Just because it's zoned doesn't mean it gets built. For example, some years ago the city increased the zoned capacity of all the single family zones by permitting laneway houses, affecting some 60,000 lots. At present rates of construction, only 1/8 of zoned capacity will actually be built upon over the next 20 years. This makes sense, since not everyone wants a laneway house, just as not every apartment owner is going to want to tear down and rebuild to the maximum permitted. All of this adds up to mean that the actual capacity that people will want to develop is less than the legally permitted amount.
Further, is the zoning in question the zoning we want to see? To retain exclusionary single family zones un-touched, maxing-out zoned capacity would involve the teardown of many of the city's most affordable rental buildings in order to build to the zoning maximum. Some would find it rather perverse to direct growth towards tearing down the homes of lower income renters when homeowners could be striking mutually advantageous deals with builders instead.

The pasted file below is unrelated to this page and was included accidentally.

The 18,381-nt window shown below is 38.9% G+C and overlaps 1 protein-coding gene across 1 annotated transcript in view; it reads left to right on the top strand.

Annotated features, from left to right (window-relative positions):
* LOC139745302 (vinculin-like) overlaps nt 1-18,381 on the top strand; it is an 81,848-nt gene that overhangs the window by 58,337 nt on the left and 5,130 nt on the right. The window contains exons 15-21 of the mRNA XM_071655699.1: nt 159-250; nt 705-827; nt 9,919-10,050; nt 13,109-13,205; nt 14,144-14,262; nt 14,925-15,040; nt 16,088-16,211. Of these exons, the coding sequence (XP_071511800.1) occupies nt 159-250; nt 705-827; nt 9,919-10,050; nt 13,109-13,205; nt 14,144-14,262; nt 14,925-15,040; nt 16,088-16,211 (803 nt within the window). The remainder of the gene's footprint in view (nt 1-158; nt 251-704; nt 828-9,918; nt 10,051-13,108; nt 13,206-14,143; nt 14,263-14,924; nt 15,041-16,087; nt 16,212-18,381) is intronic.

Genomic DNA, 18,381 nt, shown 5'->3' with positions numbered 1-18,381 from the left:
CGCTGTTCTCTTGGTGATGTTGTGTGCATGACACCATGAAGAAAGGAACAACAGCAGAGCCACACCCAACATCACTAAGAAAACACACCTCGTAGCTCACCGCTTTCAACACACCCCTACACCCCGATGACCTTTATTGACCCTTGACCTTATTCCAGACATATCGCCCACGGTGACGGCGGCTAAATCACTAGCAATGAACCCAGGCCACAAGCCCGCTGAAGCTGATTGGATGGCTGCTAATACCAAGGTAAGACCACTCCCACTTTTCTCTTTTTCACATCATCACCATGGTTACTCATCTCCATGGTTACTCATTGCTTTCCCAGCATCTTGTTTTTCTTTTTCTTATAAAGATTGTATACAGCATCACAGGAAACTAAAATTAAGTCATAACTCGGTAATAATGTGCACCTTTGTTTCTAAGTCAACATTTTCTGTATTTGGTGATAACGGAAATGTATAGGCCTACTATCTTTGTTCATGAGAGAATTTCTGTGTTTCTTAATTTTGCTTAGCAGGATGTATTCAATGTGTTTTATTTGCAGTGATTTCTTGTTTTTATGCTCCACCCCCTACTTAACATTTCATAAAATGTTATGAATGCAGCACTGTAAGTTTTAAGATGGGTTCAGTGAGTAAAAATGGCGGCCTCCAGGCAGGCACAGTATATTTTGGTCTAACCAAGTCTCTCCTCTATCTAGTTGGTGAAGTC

Lastly, the number of people who will move here is not some fixed constant. It's affected by the availability of housing, and (all else being equal) if housing is more expensive fewer people will move here.
The claim that there is enough zoned capacity usually refers back to a report by Coriolus Consulting produced for the City in 2014. To start, the report itself acknowledges that roughly half of the 'zoned capacity' is projected to come from rezonings, which, ironically, means that there is not enough zoned capacity to meet twenty year projections at the present time.
A detailed examination of the topic can be found here